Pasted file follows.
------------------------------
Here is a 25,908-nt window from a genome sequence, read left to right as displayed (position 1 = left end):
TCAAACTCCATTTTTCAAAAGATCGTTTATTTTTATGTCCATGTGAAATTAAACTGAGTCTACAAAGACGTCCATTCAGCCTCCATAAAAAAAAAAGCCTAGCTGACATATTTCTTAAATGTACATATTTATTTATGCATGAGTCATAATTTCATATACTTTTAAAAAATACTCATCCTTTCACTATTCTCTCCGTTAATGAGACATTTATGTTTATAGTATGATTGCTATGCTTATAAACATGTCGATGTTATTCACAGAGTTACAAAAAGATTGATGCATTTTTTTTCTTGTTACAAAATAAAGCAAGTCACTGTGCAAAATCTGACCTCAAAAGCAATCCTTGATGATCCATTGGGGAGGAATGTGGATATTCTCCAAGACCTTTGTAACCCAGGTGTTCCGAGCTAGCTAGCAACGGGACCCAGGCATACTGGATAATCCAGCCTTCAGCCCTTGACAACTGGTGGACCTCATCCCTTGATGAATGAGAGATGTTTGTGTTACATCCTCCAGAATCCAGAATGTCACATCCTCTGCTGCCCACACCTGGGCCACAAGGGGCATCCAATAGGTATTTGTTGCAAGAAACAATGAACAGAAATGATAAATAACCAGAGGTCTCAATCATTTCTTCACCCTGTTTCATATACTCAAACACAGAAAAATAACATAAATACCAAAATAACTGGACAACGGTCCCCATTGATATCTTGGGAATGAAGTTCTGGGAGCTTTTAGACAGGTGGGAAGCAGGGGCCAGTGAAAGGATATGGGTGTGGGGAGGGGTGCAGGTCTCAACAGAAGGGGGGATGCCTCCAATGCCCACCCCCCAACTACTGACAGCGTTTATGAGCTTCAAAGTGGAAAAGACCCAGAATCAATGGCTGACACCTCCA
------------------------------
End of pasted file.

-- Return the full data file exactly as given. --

Here is a 25,908-nt window from a genome sequence, read left to right as displayed (position 1 = left end):
TCAAACTCCATTTTTCAAAAGATCGTTTATTTTTATGTCCATGTGAAATTAAACTGAGTCTACAAAGACGTCCATTCAGCCTCCATAAAAAAAAAAGCCTAGCTGACATATTTCTTAAATGTACATATTTATTTATGCATGAGTCATAATTTCATATACTTTTAAAAAATACTCATCCTTTCACTATTCTCTCCGTTAATGAGACATTTATGTTTATAGTATGATTGCTATGCTTATAAACATGTCGATGTTATTCACAGAGTTACAAAAAGATTGATGCATTTTTTTTCTTGTTACAAAATAAAGCAAGTCACTGTGCAAAATCTGACCTCAAAAGCAATCCTTGATGATCCATTGGGGAGGAATGTGGATATTCTCCAAGACCTTTGTAACCCAGGTGTTCCGAGCTAGCTAGCAACGGGACCCAGGCATACTGGATAATCCAGCCTTCAGCCCTTGACAACTGGTGGACCTCATCCCTTGATGAATGAGAGATGTTTGTGTTACATCCTCCAGAATCCAGAATGTCACATCCTCTGCTGCCCACACCTGGGCCACAAGGGGCATCCAATAGGTATTTGTTGCAAGAAACAATGAACAGAAATGATAAATAACCAGAGGTCTCAATCATTTCTTCACCCTGTTTCATATACTCAAACACAGAAAAATAACATAAATACCAAAATAACTGGACAACGGTCCCCATTGATATCTTGGGAATGAAGTTCTGGGAGCTTTTAGACAGGTGGGAAGCAGGGGCCAGTGAAAGGATATGGGTGTGGGGAGGGGTGCAGGTCTCAACAGAAGGGGGGATGCCTCCAATGCCCACCCCCCAACTACTGACAGCGTTTATGAGCTTCAAAGTGGAAAAGACCCAGAATCAATGGCTGACACCTCCA